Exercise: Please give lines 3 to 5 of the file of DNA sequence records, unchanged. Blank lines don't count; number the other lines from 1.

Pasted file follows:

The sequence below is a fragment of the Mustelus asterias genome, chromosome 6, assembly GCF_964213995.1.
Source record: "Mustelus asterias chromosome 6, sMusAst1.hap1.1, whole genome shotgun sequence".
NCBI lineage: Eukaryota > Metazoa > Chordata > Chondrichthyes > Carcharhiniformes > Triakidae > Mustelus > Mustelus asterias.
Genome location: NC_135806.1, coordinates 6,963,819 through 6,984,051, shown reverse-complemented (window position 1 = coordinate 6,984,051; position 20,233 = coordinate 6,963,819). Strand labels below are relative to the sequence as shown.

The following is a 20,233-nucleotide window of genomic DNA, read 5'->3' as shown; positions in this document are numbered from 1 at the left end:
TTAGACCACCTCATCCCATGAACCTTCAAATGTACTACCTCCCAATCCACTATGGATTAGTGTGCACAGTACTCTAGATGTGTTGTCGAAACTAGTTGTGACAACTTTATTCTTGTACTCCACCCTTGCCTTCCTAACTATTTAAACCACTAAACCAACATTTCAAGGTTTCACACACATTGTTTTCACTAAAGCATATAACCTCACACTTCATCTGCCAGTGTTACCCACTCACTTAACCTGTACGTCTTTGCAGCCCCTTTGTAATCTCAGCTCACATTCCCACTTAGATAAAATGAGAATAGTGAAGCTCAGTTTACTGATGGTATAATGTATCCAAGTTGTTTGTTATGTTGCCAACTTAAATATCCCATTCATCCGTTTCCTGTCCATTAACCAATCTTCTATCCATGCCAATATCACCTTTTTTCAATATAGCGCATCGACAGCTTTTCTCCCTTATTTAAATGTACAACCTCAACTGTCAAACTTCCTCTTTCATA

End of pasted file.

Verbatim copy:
NCBI lineage: Eukaryota > Metazoa > Chordata > Chondrichthyes > Carcharhiniformes > Triakidae > Mustelus > Mustelus asterias.
Genome location: NC_135806.1, coordinates 6,963,819 through 6,984,051, shown reverse-complemented (window position 1 = coordinate 6,984,051; position 20,233 = coordinate 6,963,819). Strand labels below are relative to the sequence as shown.

The following is a 20,233-nucleotide window of genomic DNA, read 5'->3' as shown; positions in this document are numbered from 1 at the left end: